But if there truly are no viable candidates, then rather than vote the lesser of two evils, I think I'd vote third party or write-in, which is a morally acceptable option according to Fr. Stephen Toracco's voter guide, which was endorsed by Father Pavone during the last presidental race.


Rodak said...

The fact that one can receive grassroots money over the internet doesn't come close to solving the problem. You notice that even though he has tons of money, Ron Paul is not a serious candidate. He has no chance of winning. Public funding of elections would allow for the grassroots establishment of viable third, fourth, and fifth politicals parties. And the presence in Congress of multiple parties would allow for coalitions to form and the issues that the people sent those men to congress to represent to have a better chance of becoming law.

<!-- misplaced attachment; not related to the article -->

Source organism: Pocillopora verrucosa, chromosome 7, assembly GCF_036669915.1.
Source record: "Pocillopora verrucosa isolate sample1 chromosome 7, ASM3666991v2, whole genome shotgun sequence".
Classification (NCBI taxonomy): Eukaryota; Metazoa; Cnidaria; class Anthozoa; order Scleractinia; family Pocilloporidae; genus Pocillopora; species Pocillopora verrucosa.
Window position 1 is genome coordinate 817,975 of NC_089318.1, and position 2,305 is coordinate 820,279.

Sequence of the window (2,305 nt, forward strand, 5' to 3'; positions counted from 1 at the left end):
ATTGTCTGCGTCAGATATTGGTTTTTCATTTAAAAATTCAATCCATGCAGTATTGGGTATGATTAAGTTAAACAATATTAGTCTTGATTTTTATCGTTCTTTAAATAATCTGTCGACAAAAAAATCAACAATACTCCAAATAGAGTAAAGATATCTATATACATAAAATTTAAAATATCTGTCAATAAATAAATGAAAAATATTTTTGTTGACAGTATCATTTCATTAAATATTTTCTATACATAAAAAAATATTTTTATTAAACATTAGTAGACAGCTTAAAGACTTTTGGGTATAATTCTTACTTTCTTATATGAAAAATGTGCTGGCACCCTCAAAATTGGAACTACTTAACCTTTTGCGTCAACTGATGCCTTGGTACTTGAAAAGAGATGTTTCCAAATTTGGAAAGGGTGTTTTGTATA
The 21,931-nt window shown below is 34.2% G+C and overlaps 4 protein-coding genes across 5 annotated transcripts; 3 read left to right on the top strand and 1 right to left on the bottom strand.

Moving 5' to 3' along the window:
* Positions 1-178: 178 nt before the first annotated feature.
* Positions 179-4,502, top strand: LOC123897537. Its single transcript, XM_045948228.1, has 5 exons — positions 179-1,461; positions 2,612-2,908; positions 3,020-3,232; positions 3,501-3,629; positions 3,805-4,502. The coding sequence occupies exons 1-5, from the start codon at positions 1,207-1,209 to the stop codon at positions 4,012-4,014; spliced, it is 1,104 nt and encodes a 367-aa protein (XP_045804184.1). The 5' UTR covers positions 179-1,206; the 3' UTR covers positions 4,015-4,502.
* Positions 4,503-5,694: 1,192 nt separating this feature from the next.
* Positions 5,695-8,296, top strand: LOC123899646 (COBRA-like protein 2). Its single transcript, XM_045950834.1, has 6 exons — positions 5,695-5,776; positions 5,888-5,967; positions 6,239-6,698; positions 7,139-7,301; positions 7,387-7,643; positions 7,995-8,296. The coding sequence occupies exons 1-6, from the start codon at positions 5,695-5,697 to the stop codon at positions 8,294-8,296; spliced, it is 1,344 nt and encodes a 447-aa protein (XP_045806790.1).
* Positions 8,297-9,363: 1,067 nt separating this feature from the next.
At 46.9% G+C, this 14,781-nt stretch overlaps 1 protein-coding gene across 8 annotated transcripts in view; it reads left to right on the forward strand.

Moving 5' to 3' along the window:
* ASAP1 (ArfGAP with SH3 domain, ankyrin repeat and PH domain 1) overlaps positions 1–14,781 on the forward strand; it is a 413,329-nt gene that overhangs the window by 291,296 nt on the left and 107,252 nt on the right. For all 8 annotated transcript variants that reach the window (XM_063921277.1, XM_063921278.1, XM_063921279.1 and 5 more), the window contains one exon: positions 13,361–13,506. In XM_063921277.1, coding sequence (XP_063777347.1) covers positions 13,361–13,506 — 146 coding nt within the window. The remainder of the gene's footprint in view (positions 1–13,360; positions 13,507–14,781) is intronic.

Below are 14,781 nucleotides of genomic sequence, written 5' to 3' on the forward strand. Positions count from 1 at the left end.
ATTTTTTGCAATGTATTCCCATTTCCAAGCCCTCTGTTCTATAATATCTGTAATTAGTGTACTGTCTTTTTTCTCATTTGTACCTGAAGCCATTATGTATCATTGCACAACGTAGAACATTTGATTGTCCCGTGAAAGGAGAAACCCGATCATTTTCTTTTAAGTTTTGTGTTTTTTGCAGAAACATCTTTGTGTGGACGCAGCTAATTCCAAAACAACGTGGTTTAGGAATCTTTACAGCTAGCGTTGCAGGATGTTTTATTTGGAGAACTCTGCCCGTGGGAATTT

Double D said...

I see your point Civis, Benjamin Franklin in "Moral Perfection" declares a speckled axe is best. You'll never get a perfect axe but you may grind away all of the metal trying to make the axe perfect. His point is basically the same as More's.

One friend suggested that you may come to a point where you should write your own name the ballot. Not sure I agree 100% with this friend but perhaps Cheerio's third party or write in candidate are possibilities.

How often do you vote for candidates not because you love the candidate himself/herself, but because it is morally wrong to vote for the alternative?

Should you at times vote for the lesser of two evils rather than the ideal candidate who doesn't have a shot of winning? For example, there is a morally tolerable candidate "A" who is not ideal but has a reasonable chance to be elected over candidate "B" who is on the wrong side of all nonnegotiable issues. Candidate "C" is ideal but is only pulling 1% of the vote. Are there times when you should vote for "A" rather than "C"?

Civis said...

Rodak, Anonymous, and Double D,

Thanks for commenting.


Anonymous took the words out of my mouth RE Ron Paul’s fund raising. How is public funding better able to get a grassroots campaign going than private donations? I mean legal tender is legal tender. But, aside from that, “public funding” sounds like the opposite of grassroots to me.